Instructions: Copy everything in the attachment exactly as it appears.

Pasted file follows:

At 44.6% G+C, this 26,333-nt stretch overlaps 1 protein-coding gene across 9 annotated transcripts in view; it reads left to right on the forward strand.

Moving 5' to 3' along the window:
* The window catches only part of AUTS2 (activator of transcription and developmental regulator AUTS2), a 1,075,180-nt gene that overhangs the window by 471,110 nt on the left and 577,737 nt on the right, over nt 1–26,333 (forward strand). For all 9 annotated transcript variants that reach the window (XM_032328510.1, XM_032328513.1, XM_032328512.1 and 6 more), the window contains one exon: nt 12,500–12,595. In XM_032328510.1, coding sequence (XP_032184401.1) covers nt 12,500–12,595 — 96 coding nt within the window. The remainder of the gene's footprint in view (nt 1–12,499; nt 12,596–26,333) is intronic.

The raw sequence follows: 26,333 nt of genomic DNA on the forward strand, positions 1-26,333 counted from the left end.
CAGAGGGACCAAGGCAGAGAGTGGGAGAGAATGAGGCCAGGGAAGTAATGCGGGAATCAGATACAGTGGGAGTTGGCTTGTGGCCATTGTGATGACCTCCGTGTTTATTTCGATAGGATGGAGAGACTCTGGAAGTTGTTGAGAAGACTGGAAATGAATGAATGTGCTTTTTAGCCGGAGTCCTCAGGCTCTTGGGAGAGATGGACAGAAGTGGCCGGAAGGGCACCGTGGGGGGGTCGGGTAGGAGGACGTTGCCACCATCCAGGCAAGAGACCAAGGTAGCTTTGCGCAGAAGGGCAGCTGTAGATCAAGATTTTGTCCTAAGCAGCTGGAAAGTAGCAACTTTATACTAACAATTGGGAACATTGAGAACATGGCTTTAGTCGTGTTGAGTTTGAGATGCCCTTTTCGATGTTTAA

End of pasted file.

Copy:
At 44.6% G+C, this 26,333-nt stretch overlaps 1 protein-coding gene across 9 annotated transcripts in view; it reads left to right on the forward strand.

Moving 5' to 3' along the window:
* The window catches only part of AUTS2 (activator of transcription and developmental regulator AUTS2), a 1,075,180-nt gene that overhangs the window by 471,110 nt on the left and 577,737 nt on the right, over nt 1–26,333 (forward strand). For all 9 annotated transcript variants that reach the window (XM_032328510.1, XM_032328513.1, XM_032328512.1 and 6 more), the window contains one exon: nt 12,500–12,595. In XM_032328510.1, coding sequence (XP_032184401.1) covers nt 12,500–12,595 — 96 coding nt within the window. The remainder of the gene's footprint in view (nt 1–12,499; nt 12,596–26,333) is intronic.

The raw sequence follows: 26,333 nt of genomic DNA on the forward strand, positions 1-26,333 counted from the left end.
CAGAGGGACCAAGGCAGAGAGTGGGAGAGAATGAGGCCAGGGAAGTAATGCGGGAATCAGATACAGTGGGAGTTGGCTTGTGGCCATTGTGATGACCTCCGTGTTTATTTCGATAGGATGGAGAGACTCTGGAAGTTGTTGAGAAGACTGGAAATGAATGAATGTGCTTTTTAGCCGGAGTCCTCAGGCTCTTGGGAGAGATGGACAGAAGTGGCCGGAAGGGCACCGTGGGGGGGTCGGGTAGGAGGACGTTGCCACCATCCAGGCAAGAGACCAAGGTAGCTTTGCGCAGAAGGGCAGCTGTAGATCAAGATTTTGTCCTAAGCAGCTGGAAAGTAGCAACTTTATACTAACAATTGGGAACATTGAGAACATGGCTTTAGTCGTGTTGAGTTTGAGATGCCCTTTTCGATGTTTAA